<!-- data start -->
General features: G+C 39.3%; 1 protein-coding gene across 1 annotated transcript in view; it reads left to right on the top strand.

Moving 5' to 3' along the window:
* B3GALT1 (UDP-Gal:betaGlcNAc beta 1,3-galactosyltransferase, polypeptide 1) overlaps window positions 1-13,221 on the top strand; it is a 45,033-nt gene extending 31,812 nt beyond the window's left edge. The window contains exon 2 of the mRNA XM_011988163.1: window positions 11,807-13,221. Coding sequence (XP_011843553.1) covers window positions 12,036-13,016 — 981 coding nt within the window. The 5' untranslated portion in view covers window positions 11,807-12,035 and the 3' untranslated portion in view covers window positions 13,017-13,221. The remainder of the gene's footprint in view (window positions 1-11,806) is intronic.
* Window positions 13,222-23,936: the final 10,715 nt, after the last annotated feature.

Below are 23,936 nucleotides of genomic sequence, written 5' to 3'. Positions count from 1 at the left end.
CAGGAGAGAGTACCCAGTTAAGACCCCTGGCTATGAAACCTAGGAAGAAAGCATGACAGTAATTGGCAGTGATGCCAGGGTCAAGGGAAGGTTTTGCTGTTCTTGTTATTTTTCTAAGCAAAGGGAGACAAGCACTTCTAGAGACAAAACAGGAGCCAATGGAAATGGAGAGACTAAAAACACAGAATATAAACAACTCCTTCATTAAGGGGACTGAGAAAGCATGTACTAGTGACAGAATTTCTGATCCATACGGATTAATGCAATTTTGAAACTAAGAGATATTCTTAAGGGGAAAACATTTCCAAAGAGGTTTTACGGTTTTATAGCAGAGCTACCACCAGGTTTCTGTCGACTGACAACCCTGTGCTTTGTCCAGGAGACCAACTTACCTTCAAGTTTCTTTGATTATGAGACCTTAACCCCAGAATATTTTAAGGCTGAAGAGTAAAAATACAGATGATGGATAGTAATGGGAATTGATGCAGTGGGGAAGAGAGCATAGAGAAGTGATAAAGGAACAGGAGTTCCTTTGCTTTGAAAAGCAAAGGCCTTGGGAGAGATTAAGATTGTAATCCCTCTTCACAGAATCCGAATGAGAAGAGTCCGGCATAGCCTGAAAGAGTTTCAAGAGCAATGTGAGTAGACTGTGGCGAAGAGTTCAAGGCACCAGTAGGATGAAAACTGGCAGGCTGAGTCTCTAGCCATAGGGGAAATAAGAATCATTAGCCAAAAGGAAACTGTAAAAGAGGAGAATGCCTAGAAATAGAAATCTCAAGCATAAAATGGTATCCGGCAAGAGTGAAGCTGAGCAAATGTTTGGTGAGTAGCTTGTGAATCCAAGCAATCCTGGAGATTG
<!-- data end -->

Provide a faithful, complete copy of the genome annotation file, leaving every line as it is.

General features: G+C 39.3%; 1 protein-coding gene across 1 annotated transcript in view; it reads left to right on the top strand.

Moving 5' to 3' along the window:
* B3GALT1 (UDP-Gal:betaGlcNAc beta 1,3-galactosyltransferase, polypeptide 1) overlaps window positions 1-13,221 on the top strand; it is a 45,033-nt gene extending 31,812 nt beyond the window's left edge. The window contains exon 2 of the mRNA XM_011988163.1: window positions 11,807-13,221. Coding sequence (XP_011843553.1) covers window positions 12,036-13,016 — 981 coding nt within the window. The 5' untranslated portion in view covers window positions 11,807-12,035 and the 3' untranslated portion in view covers window positions 13,017-13,221. The remainder of the gene's footprint in view (window positions 1-11,806) is intronic.
* Window positions 13,222-23,936: the final 10,715 nt, after the last annotated feature.

Below are 23,936 nucleotides of genomic sequence, written 5' to 3'. Positions count from 1 at the left end.
CAGGAGAGAGTACCCAGTTAAGACCCCTGGCTATGAAACCTAGGAAGAAAGCATGACAGTAATTGGCAGTGATGCCAGGGTCAAGGGAAGGTTTTGCTGTTCTTGTTATTTTTCTAAGCAAAGGGAGACAAGCACTTCTAGAGACAAAACAGGAGCCAATGGAAATGGAGAGACTAAAAACACAGAATATAAACAACTCCTTCATTAAGGGGACTGAGAAAGCATGTACTAGTGACAGAATTTCTGATCCATACGGATTAATGCAATTTTGAAACTAAGAGATATTCTTAAGGGGAAAACATTTCCAAAGAGGTTTTACGGTTTTATAGCAGAGCTACCACCAGGTTTCTGTCGACTGACAACCCTGTGCTTTGTCCAGGAGACCAACTTACCTTCAAGTTTCTTTGATTATGAGACCTTAACCCCAGAATATTTTAAGGCTGAAGAGTAAAAATACAGATGATGGATAGTAATGGGAATTGATGCAGTGGGGAAGAGAGCATAGAGAAGTGATAAAGGAACAGGAGTTCCTTTGCTTTGAAAAGCAAAGGCCTTGGGAGAGATTAAGATTGTAATCCCTCTTCACAGAATCCGAATGAGAAGAGTCCGGCATAGCCTGAAAGAGTTTCAAGAGCAATGTGAGTAGACTGTGGCGAAGAGTTCAAGGCACCAGTAGGATGAAAACTGGCAGGCTGAGTCTCTAGCCATAGGGGAAATAAGAATCATTAGCCAAAAGGAAACTGTAAAAGAGGAGAATGCCTAGAAATAGAAATCTCAAGCATAAAATGGTATCCGGCAAGAGTGAAGCTGAGCAAATGTTTGGTGAGTAGCTTGTGAATCCAAGCAATCCTGGAGATTG